If you are applying for an immigrant visa or green card based on marriage to a U.S. citizen or permanent resident, one of your most important tasks is to prove that your marriage is the real thing, not just an arrangement to get you a U.S. green card (lawful permanent residence).
Naturally, you are most likely to succeed, and receive approval for a green card, if you can show a happy, traditional marriage. However, this does not mean that marital arguments or even living separately should lead the officer to deny your green card. If you have serious problems, be reasonably open about the cause and the detailed steps the two of you are taking to deal with them.
For example, you may be meeting with a marriage counselor or religious leader on a regular basis. That's good -- in fact, it may be among the strongest forms of evidence of a real, bona fide marriage. People trying to commit marriage fraud do not commit time and money to trying to work out issues in their marriage!
If, however, the consular or USCIS officer appears to wrongly believe that only happy marriages qualify you for a green card (which is not uncommon), ask to reschedule the interview so that you can consult with or bring a lawyer.
If you have actually received a legal separation (court ordered) or filed for divorce, however, your prospects for green card approval are dimmer. A legal separation or divorce filing will ultimately lead to a denial of your green card.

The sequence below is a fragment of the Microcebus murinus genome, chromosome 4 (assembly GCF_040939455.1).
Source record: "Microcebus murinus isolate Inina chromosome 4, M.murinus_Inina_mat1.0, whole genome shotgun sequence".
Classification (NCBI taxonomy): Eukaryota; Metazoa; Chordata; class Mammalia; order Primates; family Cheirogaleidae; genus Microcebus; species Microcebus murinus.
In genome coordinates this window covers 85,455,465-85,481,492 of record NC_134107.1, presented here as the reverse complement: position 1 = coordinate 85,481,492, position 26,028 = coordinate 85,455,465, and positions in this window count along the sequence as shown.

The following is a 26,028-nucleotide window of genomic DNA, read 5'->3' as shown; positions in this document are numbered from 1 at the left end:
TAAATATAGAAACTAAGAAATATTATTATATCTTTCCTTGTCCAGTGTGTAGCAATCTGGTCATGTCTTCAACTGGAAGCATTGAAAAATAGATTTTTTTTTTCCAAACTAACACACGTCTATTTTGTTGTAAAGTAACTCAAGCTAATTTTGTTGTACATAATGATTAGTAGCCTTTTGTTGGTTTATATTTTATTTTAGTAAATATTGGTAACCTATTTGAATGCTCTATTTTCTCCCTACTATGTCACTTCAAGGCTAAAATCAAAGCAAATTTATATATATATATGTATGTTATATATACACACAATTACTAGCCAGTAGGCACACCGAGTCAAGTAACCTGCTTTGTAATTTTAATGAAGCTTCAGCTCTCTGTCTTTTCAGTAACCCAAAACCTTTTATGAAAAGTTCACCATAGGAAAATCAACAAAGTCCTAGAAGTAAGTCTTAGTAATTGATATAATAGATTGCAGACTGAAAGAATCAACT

There is an exception if your U.S. citizen or permanent resident spouse is subjecting you to abuse (physical or emotional cruelty). In that case, divorce will not destroy your green card eligibility if you file what is called a self-petition on USCIS Form I-360. You must file this before the divorce decree becomes final, or within two years of the final decree if you can show that the divorce was connected to the abuse.
The self-petition declares that since you are being abused, your spouse can’t be counted on to assist you with the green card application process. You will be allowed you to start or continue the process on your own. You will need to submit documentation of the abuse, such as police or medical records, statements from friends, family, and others, records from shelters you have stayed in, reports by counselors, and so on.
Talk to your local battered women’s shelter or other nonprofit or charity organization; or see a lawyer if spousal violence is holding up your application.